What’s in the box?

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Exciting times: the plants arrive

From the outset of the project it has been my plan to get hold of some shrubs; to give the rooftop garden a good start, ecologically speaking.  On a rooftop shrubs are a good stand in for trees, as they will grow in less soil and save weight, but share some of the positive attributes.  Shrubs provide year round shelter for birds, many produce berries, and they can also be used to create a small canopy when underplanted with shade tolerant perennials.     

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Through a tangle of blackthorn

It soon became apparent that there would be few donations of spare shrubs; they are not the kind of thing you just have lying around. It was either do without or spend some money. After much shopping around a decent selection of large sized shrubs, hedging and climbers has been acquired for a reasonable sum.

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A good selection of 5 and 7 litre shrubs, some bareroot blackthorn and a small dog rose

After a week’s delay the parcel arrived earlier today and unravelling the contents was fun.  There’s still just enough time to get the plants into pots over the next week or so, providing there is no sudden cold snap.

Berberis darwinii, barberry – a spiky evergreen that flowers in April and May that produces nectar not only highly attractive to bees but also to butterflies and moths, whose caterpillars find shelter in the shrub’s dense foliage. 

Cotoneaster lacteus, late cotoneaster – a drought tolerant evergreen that flowers prolifically in June, providing an excellent source or nectar, before producing red berries that are good late season food source for birds.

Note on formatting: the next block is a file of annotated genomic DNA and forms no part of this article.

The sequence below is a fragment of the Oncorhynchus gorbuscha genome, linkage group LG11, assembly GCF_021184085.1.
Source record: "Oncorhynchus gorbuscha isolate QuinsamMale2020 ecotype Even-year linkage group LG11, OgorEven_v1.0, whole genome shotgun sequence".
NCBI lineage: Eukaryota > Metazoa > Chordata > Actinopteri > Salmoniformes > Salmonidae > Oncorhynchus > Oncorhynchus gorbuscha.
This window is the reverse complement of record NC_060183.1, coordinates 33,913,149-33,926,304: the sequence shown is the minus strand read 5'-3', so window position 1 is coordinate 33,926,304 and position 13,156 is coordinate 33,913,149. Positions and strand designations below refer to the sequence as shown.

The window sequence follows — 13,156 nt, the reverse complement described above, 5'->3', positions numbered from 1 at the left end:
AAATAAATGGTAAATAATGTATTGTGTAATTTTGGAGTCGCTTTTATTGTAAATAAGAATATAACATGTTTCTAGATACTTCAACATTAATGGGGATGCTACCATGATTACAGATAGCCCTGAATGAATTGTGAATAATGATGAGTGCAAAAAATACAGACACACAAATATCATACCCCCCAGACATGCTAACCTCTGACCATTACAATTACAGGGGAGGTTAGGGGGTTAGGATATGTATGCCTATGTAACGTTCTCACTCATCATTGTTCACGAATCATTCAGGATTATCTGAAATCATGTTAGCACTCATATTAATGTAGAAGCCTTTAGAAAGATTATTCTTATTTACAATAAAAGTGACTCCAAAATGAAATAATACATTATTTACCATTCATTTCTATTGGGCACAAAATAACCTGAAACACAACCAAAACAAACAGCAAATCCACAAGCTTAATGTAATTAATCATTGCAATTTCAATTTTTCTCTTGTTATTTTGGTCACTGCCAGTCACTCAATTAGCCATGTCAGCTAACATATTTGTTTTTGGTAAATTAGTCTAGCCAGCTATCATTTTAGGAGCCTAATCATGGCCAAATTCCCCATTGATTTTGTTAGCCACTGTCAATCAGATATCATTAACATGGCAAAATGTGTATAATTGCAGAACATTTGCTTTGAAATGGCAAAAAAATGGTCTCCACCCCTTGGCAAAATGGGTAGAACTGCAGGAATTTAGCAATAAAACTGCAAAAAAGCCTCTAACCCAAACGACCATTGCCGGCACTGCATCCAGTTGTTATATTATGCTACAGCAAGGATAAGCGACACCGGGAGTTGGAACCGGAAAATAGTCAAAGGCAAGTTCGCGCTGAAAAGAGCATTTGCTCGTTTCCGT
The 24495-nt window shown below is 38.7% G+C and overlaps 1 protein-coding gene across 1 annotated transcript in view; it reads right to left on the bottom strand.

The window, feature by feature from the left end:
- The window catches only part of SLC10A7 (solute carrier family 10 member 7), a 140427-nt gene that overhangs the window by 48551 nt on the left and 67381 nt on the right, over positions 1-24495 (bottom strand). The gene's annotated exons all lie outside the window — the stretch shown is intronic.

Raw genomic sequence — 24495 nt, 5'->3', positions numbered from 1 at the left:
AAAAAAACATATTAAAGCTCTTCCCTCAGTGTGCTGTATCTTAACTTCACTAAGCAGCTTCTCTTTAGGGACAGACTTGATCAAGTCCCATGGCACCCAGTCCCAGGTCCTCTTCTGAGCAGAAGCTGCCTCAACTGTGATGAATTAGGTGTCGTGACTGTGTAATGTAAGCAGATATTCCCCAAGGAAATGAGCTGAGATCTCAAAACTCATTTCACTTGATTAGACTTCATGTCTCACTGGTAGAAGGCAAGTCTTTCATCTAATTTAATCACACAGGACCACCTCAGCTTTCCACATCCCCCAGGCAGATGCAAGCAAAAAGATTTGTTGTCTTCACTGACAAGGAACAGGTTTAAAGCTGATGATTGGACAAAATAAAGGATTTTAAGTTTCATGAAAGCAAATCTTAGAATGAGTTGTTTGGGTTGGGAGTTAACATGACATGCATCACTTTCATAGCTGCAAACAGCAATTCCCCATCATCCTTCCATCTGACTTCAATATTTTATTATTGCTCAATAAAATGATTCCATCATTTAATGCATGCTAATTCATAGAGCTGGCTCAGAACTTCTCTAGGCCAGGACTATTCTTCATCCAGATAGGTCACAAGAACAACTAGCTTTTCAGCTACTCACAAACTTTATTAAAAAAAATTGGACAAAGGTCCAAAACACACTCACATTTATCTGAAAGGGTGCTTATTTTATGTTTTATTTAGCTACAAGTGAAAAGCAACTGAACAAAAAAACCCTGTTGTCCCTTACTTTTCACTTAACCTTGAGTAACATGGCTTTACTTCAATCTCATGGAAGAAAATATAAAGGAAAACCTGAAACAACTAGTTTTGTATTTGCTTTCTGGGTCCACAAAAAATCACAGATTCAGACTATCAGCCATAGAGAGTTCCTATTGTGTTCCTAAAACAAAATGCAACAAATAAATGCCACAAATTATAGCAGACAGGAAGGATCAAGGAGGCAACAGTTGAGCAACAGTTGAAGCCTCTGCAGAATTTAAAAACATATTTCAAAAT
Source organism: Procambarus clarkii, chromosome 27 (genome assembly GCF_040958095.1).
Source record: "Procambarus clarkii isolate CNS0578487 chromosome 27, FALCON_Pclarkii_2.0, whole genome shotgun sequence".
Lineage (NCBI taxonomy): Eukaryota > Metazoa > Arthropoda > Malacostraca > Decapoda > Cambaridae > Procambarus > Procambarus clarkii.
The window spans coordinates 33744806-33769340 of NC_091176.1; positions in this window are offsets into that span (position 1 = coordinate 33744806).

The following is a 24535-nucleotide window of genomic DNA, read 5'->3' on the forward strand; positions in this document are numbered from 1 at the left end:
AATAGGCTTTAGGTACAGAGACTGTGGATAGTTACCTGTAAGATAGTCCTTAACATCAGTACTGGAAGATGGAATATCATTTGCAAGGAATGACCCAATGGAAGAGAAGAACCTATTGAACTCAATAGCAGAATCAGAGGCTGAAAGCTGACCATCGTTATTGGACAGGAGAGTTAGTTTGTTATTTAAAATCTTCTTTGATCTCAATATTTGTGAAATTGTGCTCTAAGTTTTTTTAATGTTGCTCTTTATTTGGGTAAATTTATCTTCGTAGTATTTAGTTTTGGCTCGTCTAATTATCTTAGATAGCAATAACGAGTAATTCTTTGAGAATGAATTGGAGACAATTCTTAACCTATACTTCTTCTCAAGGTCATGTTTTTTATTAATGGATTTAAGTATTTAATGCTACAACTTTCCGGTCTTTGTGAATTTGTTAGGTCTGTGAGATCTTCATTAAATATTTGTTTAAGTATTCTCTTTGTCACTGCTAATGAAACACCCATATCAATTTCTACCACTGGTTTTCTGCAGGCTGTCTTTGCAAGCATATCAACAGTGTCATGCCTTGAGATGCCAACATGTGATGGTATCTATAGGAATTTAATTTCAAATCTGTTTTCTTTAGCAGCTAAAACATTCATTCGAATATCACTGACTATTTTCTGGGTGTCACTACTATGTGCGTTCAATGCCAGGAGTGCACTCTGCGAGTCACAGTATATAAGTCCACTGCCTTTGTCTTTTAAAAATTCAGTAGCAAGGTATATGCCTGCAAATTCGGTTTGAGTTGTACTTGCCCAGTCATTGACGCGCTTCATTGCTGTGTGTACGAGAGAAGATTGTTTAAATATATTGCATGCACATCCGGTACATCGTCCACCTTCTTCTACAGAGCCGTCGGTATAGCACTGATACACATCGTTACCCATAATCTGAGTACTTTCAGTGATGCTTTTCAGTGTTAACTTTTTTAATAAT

Prunus spinosa, blackthorn – one of the most gorgeous and edible native hedgerow shrubs, it produces masses of tiny white flowers on bare twigs from late March onwards.  Dark purple sloe fruits, similar to those of the cultivated plum, appear in late summer and are food for blackbirds, robins, crows, magpies and starlings.

Rosa canina, dog rose – the quintessential wild and rambling rose found in traditional hedgerows, which produces delicate pink flowers from June through to August.  It is attractive to bees, beetles and files, and produces rosehips in early autumn that are eaten by blackbirds, robins, blue tits, greenfinches and wood pigeons.

Rosmarinus officianalis, rosemary – the popular Mediterranean evergreen is known for its drought tolerance but it is also hardy enough to stand up winter wet and cold.  It flowers prolifically in May through to June and is much visited by bees, butterflies and hoverflies.

Viburnum tinus, laurustinus a useful large evergreen shrub that remains in flower from December through to April.  The small white flowers, which are attractive to bees, are followed by bluish-black fruits eaten by birds.

    

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